I managed to find some coloured huckaback at Willow Fabrics in the UK and bought some in navy, light blue and gold. Last week I cut enough of the gold to make a round bag and chose some rich reddy-brown perle threads from my stash - only to discover I needed, of course, really long threads to run the whole length of the bag fabric, and my threads were all cut to 18 inch lengths. So, not to be defeated, I slipped up to Hetty's Patch to see what perle they had.

It wasn't a lot, and none of them were deep colours as I had envisaged - but there were some that blended with the gold. They were all variegated, so a bit of an adventure. 

On the advice of the team at Hetty's Patch, I went for one almost white, to provide a bit of contrast. It was good advice.

It is a very elegant pattern. It flows along, once you get the hang of it, curving and moving at a great pace. It takes a bit of concentration - but not so much it needs all your attention.

I decided to use some Japanese obi cotton that I have in quantity to line it. The colours blend quite well even though it has a striking dark grey in the pattern.

I used some of the obi figures to form ends for the ties.

All in all, a useful experiment. I'd like to try a shopping bag now, with the pattern all over one side, perhaps in darker thread.

Wednesday, November 2, 2011

More Cosy Needlework Crime: Maggie Sefton's Kelly Flynn

This is another series of cosy crime I enjoy reading. 
Maggie Sefton lives in Colorado. She began her writing career with historical novels but switched to mysteries when she realised murders were at the core of her historical novels. Her knitting mysteries feature Kelly Flynn, an accountant who has left the corporate world of New York to freelance in Colorado. 

In the first of the series, Knit One, Kill Two Kelly investigates the death of her aunt. In subsequent books, Needled to Death, A Deadly Yarn, A Killer Stitch, Dyer Consequences, Fleece Navidad, Drop Dead Stitch, Skein of the Crime, and Unraveled,  the bodies keep coming.
In Needled to Death Kelly discovers a body while taking a group visit to an alpaca farm. A Deadly Yarn sees Kelly investigating the apparent suicide of a friend and A Killer Stitch revolves around the death of an alpaca sheep rancher with a 'love and leave them' attitude.  In Dyer Consequences  Kelly is battling vandalism of her home as well as dealing with the death of a member of her knitting group in a dye vat in the shop's basement. You get the idea - observation, integrity and relationships applied in a community the reader comes to know and identify with.

One thread of the books is Kelly's developing relationship with Steve, a local builder. Steve goes out of business in the economic downturn and breaks up with Kelly in the process. Her knitting and real estate friends help  her out. The global financial crisis is playing out in small town Colorado.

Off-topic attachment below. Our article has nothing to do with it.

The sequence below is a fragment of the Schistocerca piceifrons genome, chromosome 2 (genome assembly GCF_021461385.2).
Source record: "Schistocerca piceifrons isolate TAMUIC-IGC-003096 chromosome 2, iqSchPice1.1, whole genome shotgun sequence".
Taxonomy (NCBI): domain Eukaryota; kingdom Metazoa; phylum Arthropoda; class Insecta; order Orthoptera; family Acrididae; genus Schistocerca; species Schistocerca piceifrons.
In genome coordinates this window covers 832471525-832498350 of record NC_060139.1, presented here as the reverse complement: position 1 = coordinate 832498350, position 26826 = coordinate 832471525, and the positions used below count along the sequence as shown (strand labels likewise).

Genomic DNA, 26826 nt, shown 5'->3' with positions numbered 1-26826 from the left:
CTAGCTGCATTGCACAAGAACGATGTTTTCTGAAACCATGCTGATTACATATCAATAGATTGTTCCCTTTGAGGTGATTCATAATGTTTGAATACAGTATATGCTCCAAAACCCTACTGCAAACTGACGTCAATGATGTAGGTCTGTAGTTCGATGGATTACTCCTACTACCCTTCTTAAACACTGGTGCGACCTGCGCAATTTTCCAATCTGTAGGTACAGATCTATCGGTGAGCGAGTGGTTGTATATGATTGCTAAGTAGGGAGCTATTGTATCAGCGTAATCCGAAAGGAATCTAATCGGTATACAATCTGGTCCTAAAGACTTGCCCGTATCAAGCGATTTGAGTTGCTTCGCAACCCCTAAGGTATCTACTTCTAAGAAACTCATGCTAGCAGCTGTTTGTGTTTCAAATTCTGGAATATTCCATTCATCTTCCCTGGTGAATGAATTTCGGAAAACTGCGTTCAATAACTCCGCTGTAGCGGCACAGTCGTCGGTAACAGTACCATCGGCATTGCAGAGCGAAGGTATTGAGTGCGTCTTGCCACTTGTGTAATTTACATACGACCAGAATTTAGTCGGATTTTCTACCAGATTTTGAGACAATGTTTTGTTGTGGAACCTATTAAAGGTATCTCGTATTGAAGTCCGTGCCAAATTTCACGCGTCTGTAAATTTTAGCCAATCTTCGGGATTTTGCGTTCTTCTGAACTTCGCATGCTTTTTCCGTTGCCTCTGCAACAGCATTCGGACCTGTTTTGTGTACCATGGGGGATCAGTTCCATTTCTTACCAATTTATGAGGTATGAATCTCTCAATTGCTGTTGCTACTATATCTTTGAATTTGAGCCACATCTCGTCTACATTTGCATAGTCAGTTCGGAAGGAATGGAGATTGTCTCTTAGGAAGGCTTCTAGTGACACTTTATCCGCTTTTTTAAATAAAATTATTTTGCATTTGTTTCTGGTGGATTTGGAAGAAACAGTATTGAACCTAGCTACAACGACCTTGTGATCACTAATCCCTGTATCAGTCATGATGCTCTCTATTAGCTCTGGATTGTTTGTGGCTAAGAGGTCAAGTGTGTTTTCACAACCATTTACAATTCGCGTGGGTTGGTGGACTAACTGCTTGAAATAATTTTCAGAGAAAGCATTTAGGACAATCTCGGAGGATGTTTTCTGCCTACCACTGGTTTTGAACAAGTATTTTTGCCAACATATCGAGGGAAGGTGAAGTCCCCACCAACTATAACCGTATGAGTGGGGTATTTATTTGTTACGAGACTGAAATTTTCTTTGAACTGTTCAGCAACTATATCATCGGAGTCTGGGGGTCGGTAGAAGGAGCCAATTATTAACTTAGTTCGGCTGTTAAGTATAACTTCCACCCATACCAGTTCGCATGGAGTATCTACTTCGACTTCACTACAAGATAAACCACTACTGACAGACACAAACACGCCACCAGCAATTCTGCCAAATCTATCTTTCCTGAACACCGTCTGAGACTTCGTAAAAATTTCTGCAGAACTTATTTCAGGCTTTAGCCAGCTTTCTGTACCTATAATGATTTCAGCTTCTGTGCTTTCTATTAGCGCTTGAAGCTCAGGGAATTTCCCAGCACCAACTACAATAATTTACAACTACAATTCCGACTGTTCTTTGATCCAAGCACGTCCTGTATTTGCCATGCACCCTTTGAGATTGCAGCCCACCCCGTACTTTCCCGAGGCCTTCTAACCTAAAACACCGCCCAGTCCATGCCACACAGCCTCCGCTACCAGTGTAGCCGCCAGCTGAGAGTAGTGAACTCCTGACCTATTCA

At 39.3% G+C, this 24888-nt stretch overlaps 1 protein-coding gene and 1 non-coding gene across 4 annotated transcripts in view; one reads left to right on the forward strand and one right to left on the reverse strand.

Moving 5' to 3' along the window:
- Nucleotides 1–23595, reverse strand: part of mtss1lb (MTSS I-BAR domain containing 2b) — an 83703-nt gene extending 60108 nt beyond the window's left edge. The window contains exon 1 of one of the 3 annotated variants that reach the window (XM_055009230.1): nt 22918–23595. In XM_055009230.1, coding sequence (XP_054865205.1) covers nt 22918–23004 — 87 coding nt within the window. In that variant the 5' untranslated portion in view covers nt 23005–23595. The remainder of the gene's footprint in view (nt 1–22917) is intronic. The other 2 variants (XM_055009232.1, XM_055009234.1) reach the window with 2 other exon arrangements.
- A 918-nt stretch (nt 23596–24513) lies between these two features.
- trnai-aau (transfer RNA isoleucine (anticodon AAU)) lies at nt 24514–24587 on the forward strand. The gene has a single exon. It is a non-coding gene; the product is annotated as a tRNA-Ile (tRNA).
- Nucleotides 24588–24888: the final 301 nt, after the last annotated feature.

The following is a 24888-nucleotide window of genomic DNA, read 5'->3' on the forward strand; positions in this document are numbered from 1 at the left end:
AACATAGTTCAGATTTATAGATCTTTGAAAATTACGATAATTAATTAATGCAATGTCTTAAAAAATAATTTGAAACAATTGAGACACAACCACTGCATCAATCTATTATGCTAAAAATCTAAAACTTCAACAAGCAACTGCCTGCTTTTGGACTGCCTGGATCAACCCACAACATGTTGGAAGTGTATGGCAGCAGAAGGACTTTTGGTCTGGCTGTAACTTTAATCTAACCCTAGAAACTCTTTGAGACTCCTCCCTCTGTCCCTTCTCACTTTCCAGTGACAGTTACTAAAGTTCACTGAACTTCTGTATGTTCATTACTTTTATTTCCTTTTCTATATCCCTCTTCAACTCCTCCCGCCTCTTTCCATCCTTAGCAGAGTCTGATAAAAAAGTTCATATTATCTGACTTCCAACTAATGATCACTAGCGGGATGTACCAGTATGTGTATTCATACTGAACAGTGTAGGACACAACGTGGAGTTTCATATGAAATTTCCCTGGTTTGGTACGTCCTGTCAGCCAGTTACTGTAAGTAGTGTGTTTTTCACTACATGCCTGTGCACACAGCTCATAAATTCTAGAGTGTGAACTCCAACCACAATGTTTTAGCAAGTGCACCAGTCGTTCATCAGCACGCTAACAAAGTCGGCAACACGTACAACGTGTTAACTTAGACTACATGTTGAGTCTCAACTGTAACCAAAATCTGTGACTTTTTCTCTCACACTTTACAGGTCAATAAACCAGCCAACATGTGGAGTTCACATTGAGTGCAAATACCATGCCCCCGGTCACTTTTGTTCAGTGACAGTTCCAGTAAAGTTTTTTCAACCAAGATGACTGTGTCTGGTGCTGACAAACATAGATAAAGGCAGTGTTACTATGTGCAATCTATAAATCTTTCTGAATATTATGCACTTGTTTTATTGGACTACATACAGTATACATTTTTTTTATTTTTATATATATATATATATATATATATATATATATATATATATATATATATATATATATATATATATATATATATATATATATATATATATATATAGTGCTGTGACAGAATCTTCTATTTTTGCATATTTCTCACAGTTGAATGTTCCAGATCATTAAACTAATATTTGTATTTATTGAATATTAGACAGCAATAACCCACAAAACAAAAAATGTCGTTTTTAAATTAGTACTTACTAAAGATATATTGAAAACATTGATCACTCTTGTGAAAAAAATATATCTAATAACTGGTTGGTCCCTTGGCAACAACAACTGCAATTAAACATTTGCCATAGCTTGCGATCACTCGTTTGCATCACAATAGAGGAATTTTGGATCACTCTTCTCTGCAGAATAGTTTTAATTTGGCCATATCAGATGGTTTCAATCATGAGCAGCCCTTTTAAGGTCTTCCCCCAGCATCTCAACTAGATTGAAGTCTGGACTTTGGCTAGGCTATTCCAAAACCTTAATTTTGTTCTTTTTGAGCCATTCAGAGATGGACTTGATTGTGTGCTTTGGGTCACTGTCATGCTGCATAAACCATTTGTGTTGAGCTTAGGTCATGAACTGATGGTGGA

In the latest book, Unravelled,(which made the New York Times best seller list the week it came out) Kelly is  visiting a property in a canyon with her friend Jennifer when yet another body is found. One of Kelly’s clients falls under suspicion as does the friend of a friend. Kelly takes a photo of the gun at the murder scene and follows up, digging out information that eventually leads to an arrest.

Kelly also runs into Steve at a meeting and ends up playing volley ball against him. They start the long process of being in contact again. While this is a fairly predictable story with no great character development it is a pleasant read and a interesting to see an author dealing with very current economics in a domestic setting.
Each book has a knitting pattern and a recipe at the back. I haven't tried any of them.
Knit One Kill Two has pattern for Kelly's first, very basic, scarf, a simple template pattern for a sleeveless pullover and a recipe for Maggie's Cinnamon Rolls. Needled to Death has a Blueberry pie recipe, and patterns for an eyelet yarn scarf and a shell for a seed-stitch vest. Dyer Consequences has a recipe for pecan pie and a pattern for a knitted collapsible cloche. Fleece Navidad has a range of holiday knitting patterns (easy mittens, sweetheart gloves, a ribbed hat and two Christmas stockings) and a range of recipes (cinnamon rolls, pumpkin nut bread, ginger snaps,chocolate pecan rum balls, hot mulled wine, chocolate mint fudge and Carl's Doggie Christmas Cookies). Skein of the Crime has a triple layer carrot cake and a braided knit scarf while Unravelled has a knitting pattern for Sweet Summer Tee and recipe for Yummy chocolate cake.

This series seems to be available for Kindle as well as the paper formats, and Unravelled  is available as an audiobook. 

Maggie Sefton  also has a series of mysteries set in the real estate world and featuring Kate Doyle as sleuth. I haven't read any of these. She has a very clear and straightforward website at with useful information about her books and how she became a writer.